Bench warrants issued for Ron Braden after failure to appear in court |

Bench warrants issued for Ron Braden after failure to appear in court

Ronald James Braden, the former IT director for the town of Vail, remains at large and faces a long list of criminal charges.
Special to the Daily

Ron Braden, the town of Vail’s former IT director, was a no-show in district court Thursday morning for preliminary hearings and first appearances in multiple criminal cases against him.

After Braden failed to appear, Judge Paul R. Dunkelman issued extraditable bench warrants for each of Braden’s four criminal cases, according to Assistant District Attorney Heidi McCollum.

Braden remained at large and a fugitive from justice Friday, exactly one week after he removed his court-ordered GPS monitoring device and disappeared.

Braden faces more than 100 felony charges for allegedly planning to defraud taxpayers of hundreds of thousands of dollars over six years and then resisting arrest and assaulting police when he was arrested July 4 for the charges of racketeering, theft of $100,000 to $1 million, money laundering, computer crime, embezzlement and forgery.

The charges against Braden, which include alleged violations of the Colorado Organized Crime Control Act, followed an 18-month investigation by Vail Police and the FBI.

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District court records show Braden was released from custody after posting $250,000 bond on Aug. 27. They also show prosecutors attempted to modify and revoke Braden’s bond, and that Braden struggled to meet the conditions of his release.

McCollum has not responded to requests for comment about Braden’s compliance with his bond conditions. Neither has Braden’s attorney.

On Sept. 16, an arrest warrant was issued for Braden, charging him with misdemeanor violations of protection orders and felony bail bond violations. Court records indicate Braden was then ordered to home detention and electronic home monitoring, and only allowed to leave his home to meet medical needs, work, appear in court, meet with his attorney, or for living necessities such as trips to the grocery store.

Prosecutors asked the court to revoke Braden’s bond Sept. 21, after Braden indicated to Geo Reentry — the firm monitoring his whereabouts by GPS — he would be going out for daily bicycle rides in Eagle and Frisco and other locations.

“The defendant asked the court if he could ride his bicycle. The court said no,” prosecutors wrote in their Sept. 21 motion to revoke Braden’s bond, referencing an earlier hearing about his bond conditions. “Today the GPS unit showed he was riding his bicycle at the Minturn Bike Park. The defendant obviously is unwilling to comply with his bond conditions based upon his activities since Sept. 17.”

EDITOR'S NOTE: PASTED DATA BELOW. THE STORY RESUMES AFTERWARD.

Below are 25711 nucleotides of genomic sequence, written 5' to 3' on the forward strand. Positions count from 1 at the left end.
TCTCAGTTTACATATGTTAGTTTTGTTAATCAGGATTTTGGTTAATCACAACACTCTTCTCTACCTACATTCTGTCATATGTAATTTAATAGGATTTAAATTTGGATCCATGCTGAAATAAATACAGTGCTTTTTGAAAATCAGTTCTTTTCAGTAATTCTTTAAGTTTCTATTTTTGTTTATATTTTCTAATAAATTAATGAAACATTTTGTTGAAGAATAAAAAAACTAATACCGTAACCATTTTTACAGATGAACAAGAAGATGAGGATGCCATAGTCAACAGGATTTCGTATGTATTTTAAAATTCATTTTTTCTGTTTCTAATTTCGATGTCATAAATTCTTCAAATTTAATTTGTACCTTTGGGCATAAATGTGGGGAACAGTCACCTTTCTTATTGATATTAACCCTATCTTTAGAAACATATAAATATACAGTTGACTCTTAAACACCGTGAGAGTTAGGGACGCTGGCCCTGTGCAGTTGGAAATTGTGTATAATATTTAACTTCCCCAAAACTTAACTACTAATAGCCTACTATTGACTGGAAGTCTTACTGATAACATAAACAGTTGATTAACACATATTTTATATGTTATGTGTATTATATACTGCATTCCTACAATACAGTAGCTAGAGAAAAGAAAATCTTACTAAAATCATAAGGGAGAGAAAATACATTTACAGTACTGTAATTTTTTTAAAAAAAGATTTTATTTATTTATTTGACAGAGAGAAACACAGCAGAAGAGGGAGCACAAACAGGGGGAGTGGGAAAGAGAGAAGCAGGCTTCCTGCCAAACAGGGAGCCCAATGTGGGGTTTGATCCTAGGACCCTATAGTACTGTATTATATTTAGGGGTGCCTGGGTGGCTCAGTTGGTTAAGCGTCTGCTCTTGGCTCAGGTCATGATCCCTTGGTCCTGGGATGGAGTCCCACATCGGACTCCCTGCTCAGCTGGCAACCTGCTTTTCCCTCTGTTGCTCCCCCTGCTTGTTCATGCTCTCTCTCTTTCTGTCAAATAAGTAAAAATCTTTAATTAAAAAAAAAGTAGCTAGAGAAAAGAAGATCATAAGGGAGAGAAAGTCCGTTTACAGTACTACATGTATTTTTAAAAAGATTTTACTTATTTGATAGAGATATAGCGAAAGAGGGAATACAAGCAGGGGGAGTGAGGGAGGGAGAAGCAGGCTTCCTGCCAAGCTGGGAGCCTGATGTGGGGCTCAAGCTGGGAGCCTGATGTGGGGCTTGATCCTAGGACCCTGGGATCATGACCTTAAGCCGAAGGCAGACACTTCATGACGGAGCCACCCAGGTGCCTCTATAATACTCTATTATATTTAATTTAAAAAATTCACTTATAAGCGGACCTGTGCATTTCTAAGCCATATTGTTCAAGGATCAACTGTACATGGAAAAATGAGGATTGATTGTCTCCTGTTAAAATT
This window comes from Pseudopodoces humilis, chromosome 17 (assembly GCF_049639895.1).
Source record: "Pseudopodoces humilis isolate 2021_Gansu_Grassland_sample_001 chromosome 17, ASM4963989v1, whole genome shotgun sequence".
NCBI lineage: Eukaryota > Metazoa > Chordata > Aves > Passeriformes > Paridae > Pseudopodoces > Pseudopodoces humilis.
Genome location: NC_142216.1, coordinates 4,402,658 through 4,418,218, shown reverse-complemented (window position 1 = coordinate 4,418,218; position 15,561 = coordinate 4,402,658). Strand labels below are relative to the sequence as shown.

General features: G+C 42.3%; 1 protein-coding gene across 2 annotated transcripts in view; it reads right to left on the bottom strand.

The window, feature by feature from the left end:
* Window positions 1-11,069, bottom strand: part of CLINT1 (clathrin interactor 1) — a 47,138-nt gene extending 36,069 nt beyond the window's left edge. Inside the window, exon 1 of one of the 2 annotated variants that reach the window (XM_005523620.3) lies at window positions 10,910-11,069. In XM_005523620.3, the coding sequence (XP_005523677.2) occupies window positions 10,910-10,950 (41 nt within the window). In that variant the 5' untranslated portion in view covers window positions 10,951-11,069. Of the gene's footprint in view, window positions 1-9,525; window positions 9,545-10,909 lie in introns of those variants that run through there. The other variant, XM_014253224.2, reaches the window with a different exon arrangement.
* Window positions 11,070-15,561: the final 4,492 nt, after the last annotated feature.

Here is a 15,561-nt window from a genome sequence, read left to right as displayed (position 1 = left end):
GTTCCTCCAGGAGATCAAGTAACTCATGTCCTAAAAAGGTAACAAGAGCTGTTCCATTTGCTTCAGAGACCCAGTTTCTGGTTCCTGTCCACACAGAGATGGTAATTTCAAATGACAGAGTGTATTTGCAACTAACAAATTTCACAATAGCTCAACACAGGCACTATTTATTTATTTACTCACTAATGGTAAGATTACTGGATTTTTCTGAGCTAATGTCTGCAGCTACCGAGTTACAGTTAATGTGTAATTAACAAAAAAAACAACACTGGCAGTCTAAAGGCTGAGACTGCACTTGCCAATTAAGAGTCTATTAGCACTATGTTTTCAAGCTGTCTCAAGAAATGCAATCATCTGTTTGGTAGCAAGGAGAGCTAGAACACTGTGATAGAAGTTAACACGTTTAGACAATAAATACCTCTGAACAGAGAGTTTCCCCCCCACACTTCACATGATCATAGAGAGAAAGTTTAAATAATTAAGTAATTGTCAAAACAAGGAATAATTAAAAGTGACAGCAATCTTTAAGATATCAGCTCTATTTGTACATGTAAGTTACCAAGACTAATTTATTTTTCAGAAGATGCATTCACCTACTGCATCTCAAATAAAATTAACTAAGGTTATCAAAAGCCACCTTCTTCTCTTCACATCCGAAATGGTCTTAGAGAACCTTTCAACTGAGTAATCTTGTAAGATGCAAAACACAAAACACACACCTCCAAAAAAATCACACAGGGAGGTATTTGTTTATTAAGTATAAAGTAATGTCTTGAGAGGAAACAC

On Sept. 22, Braden apparently indicated to Geo Reentry that he would be traveling to shop at Safeway and Whole Foods in Frisco, and provided general statements of locations he would be traveling to for work. That same day, Judge Dunkelman entered a court order clarifying Braden was not authorized to leave home to ride his bicycle or exercise, and that travel for necessities required Braden to go to the closest possible facility.

Judge Dunkelman did not revoke Braden’s bond, but took prosecutors’ motion under advisement in a Sept. 23 order.

“The court finds it somewhat incredible that the defendant and counsel believe the court authorized leaving home for bike riding or other exercise. The court did not … The court order included nothing about leaving home for bike rides. The request was made by the defendant. The request was specifically and clearly denied,” Judge Dunkelman wrote in the order.

“The bond conditions were to limit and monitor the defendant’s location. It was not to permit the defendant to travel wherever he wanted as long as he gave general information in advance to Geo. It is apparent that the defendant has at best loosely interpreted the court orders. The court does not find this to be a misunderstanding or misinterpretation on the part of the defendant,” Dunkelman continued. “Lack of compliance or further attempts to creatively skirt this order will result in bond being revoked.”

On Sept. 24, Geo Reentry submitted a suspected violation of Braden’s bond conditions to the court after Braden indicated he would be leaving his home to walk his dog, and GPS showed he did. “As this is not a court approved activity, this is in violation of his bond conditions,” the Geo Reentry report states.

Braden’s bond was not revoked for the dog walk. An Oct. 7 court order stated Braden had never informed the court that he had a dog that would require him to leave his home for walks.

“Given the lack of information, the court did not authorize said activity. If defendant believes this to be a necessity, he needs to seek court approval in advance for this to be deemed a necessity,” Dunkelman wrote in the court order.

Braden remained on bond until mid-October, when he was permitted to travel to Grand Junction on Oct. 16 to help someone move personal property and go to the VA Hospital.

According to the town of Vail, Braden’s GPS monitoring device sent a tamper alert at 12:45 p.m. Friday, Nov. 13, and then stopped tracking. Authorities said that two of Braden’s vehicles were found in separate locations — one at the Walmart in Avon where Braden was reportedly seen on security camera footage being picked up by someone in a silver Toyota 4Runner.

Vail Police Commander Ryan Kenney said the department is continuing to try to locate Braden using numerous state, federal and local resources.

According court records, Braden’s passport has already been surrendered.


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